In January of this year, when the commission decided to refer the failure of the Council to censure France and Germany for failing to abide by the Growth and Stability pact, I was interviewed by BBC News 24, and asked what would happen to the pact.
My suggestion was that the commission would somehow fudge it, changing the rules to make it easier for the errant countries to comply. I remember the interviewer’s response very well: "I thought you would say that", she said.
And so it comes to pass that the commission is on Friday to unveil proposals to reform pact, with monetary affairs commissioner Joaquin Almunia keen to stress that he is not just making the rules more flexible. In other words, he is making the rules more "flexible" – and a fudge is in the making.
It seems the proposals will allow for debt levels and policy decisions to be taken into account when applying the rules, with a new definition of “exceptional circumstances”, which will allow defaulting countries to claim economic stagnation as a reason for not balancing the books in the short-term, provided they promise to balance them in the medium term.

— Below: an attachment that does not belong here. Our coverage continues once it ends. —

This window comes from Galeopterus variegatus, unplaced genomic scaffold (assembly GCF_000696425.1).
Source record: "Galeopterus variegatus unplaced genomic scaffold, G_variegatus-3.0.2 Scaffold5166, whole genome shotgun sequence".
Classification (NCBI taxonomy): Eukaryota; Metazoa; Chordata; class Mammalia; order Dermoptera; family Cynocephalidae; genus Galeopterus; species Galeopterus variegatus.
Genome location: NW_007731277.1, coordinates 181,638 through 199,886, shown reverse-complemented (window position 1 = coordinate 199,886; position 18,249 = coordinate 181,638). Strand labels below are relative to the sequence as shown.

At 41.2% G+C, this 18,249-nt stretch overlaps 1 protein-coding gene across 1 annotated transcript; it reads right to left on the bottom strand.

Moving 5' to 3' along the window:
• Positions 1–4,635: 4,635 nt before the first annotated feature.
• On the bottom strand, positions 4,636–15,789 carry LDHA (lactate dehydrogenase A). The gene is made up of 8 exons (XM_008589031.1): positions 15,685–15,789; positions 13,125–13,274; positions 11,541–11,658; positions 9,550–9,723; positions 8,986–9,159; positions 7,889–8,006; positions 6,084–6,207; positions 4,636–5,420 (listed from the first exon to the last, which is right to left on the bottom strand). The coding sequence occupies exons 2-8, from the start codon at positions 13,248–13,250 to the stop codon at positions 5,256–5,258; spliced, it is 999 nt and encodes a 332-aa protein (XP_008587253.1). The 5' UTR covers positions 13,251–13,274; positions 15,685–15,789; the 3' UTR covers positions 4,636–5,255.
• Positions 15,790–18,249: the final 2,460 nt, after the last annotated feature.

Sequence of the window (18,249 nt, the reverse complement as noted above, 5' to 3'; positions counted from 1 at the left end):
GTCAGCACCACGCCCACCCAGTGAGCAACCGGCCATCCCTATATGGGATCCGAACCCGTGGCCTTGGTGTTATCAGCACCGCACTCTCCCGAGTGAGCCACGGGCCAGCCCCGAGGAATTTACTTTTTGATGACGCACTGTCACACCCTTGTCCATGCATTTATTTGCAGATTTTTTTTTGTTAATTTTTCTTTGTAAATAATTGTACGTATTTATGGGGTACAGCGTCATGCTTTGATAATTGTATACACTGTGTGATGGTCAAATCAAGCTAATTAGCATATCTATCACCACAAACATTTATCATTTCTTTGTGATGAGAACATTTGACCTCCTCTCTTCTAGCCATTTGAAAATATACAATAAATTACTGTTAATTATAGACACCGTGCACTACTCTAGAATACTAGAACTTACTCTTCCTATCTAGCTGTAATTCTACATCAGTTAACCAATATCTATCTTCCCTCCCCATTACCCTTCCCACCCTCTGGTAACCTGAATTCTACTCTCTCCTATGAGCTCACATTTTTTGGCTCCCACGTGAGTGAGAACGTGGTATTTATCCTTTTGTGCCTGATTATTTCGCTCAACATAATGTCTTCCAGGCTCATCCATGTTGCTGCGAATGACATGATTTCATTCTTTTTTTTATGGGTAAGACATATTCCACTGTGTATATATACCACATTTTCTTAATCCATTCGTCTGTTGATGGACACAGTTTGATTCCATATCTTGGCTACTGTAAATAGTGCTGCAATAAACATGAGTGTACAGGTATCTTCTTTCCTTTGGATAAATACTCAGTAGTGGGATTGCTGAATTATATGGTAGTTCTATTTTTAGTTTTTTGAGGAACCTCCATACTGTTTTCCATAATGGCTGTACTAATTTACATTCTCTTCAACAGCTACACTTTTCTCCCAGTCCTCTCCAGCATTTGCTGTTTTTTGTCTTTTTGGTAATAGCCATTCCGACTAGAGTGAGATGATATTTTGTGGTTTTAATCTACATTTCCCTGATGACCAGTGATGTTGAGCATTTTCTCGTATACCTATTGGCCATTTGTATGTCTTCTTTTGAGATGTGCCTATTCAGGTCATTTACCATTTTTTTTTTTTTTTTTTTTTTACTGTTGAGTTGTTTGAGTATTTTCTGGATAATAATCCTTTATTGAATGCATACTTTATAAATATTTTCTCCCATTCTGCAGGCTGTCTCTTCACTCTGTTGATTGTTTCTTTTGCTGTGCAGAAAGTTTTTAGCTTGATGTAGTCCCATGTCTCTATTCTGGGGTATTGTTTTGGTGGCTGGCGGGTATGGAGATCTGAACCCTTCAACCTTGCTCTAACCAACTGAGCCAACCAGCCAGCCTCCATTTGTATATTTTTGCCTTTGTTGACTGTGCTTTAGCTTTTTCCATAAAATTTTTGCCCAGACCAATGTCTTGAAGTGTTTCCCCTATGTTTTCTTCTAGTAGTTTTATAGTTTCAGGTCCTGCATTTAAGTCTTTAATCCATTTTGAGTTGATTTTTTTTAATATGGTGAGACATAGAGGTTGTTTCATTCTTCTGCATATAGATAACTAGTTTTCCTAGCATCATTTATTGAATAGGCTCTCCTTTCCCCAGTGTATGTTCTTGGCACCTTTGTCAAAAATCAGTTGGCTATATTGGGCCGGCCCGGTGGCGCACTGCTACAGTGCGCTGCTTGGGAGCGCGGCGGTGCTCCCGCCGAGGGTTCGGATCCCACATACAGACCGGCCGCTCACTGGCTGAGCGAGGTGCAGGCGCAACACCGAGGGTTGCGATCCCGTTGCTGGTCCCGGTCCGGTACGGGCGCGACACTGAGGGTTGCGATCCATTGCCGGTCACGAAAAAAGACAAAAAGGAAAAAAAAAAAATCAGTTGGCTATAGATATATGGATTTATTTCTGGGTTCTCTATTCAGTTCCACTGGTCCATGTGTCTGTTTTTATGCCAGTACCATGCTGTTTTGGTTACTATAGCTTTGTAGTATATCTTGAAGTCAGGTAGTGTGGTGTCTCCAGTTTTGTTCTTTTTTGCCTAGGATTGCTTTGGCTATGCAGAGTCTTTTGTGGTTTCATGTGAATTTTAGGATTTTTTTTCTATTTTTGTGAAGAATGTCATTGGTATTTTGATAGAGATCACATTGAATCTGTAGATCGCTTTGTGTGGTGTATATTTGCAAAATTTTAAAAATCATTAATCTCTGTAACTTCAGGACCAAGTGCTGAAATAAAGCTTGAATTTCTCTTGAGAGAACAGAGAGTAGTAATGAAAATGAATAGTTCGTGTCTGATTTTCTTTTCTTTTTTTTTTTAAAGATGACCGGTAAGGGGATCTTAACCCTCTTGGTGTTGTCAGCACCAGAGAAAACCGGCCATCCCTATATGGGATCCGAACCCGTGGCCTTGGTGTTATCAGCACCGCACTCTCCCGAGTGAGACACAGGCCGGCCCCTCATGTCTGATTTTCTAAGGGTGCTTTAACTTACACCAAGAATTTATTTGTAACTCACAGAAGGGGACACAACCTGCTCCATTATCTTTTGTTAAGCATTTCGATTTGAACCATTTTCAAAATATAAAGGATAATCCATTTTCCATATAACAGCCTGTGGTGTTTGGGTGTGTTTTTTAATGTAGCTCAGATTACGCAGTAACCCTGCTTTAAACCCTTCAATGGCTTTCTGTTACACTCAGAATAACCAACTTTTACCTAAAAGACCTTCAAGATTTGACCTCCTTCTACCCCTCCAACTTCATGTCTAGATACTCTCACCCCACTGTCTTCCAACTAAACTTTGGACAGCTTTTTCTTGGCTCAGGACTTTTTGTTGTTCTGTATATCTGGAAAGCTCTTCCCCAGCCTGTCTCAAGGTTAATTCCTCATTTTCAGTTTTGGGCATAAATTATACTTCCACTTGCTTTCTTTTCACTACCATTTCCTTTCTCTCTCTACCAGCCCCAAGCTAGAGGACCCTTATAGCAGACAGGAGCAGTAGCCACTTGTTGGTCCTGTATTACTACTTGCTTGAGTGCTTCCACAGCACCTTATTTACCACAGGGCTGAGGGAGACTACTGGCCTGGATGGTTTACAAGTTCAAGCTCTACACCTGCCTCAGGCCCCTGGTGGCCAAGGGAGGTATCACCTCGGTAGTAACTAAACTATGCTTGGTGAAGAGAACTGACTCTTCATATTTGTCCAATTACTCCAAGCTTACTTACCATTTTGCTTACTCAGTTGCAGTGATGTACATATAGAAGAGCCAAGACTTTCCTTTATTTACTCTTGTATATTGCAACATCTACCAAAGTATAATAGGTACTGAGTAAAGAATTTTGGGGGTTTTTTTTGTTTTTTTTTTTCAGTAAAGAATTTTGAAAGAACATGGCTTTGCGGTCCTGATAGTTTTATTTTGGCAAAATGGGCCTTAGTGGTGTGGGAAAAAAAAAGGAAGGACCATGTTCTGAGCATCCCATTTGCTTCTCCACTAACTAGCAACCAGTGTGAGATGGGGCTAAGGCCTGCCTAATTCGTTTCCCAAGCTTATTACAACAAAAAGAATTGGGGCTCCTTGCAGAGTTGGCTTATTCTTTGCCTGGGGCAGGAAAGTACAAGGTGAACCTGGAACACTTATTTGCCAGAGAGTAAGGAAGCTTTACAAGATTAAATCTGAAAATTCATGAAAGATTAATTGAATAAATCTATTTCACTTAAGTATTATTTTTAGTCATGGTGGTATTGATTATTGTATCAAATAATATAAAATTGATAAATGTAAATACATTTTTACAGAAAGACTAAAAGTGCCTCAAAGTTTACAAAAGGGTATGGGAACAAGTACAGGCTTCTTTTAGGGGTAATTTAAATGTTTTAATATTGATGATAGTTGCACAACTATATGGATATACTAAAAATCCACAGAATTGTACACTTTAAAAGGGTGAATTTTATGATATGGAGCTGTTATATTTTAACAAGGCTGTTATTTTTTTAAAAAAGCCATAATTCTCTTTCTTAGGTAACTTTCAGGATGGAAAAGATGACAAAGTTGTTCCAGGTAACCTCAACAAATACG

Surprise, surprise, Germany – with its deficit likely to end this year above four percent - is likely to benefit most from this re-definition and will slip gracefully off the hook on which it is impaled, and which it devised in the first place.
As for the growth and stability pact, this was actually devised to underpin the credibility of the euro but all this latest proposal might achieve is to confirm the ingenuity of the commission in bending the rules when it finds that the bigger players can't – or won't – obey them.